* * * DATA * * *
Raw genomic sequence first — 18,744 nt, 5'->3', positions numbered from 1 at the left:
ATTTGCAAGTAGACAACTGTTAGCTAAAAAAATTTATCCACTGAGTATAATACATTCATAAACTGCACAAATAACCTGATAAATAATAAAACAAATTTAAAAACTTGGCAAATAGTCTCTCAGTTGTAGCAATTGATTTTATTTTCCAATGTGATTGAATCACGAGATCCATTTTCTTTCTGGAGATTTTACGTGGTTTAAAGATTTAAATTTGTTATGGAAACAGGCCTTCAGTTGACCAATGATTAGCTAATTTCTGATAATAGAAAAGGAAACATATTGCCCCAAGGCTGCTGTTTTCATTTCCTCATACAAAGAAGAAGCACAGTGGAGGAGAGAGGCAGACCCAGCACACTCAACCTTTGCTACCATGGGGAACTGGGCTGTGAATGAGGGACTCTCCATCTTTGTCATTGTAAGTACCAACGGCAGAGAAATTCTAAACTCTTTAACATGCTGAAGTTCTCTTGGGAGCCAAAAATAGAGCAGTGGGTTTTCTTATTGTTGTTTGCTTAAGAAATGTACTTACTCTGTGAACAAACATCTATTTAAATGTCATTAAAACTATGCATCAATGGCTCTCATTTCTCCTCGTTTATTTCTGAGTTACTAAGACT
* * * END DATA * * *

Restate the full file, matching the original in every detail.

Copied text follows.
Raw genomic sequence first — 18,744 nt, 5'->3', positions numbered from 1 at the left:
ATTTGCAAGTAGACAACTGTTAGCTAAAAAAATTTATCCACTGAGTATAATACATTCATAAACTGCACAAATAACCTGATAAATAATAAAACAAATTTAAAAACTTGGCAAATAGTCTCTCAGTTGTAGCAATTGATTTTATTTTCCAATGTGATTGAATCACGAGATCCATTTTCTTTCTGGAGATTTTACGTGGTTTAAAGATTTAAATTTGTTATGGAAACAGGCCTTCAGTTGACCAATGATTAGCTAATTTCTGATAATAGAAAAGGAAACATATTGCCCCAAGGCTGCTGTTTTCATTTCCTCATACAAAGAAGAAGCACAGTGGAGGAGAGAGGCAGACCCAGCACACTCAACCTTTGCTACCATGGGGAACTGGGCTGTGAATGAGGGACTCTCCATCTTTGTCATTGTAAGTACCAACGGCAGAGAAATTCTAAACTCTTTAACATGCTGAAGTTCTCTTGGGAGCCAAAAATAGAGCAGTGGGTTTTCTTATTGTTGTTTGCTTAAGAAATGTACTTACTCTGTGAACAAACATCTATTTAAATGTCATTAAAACTATGCATCAATGGCTCTCATTTCTCCTCGTTTATTTCTGAGTTACTAAGACT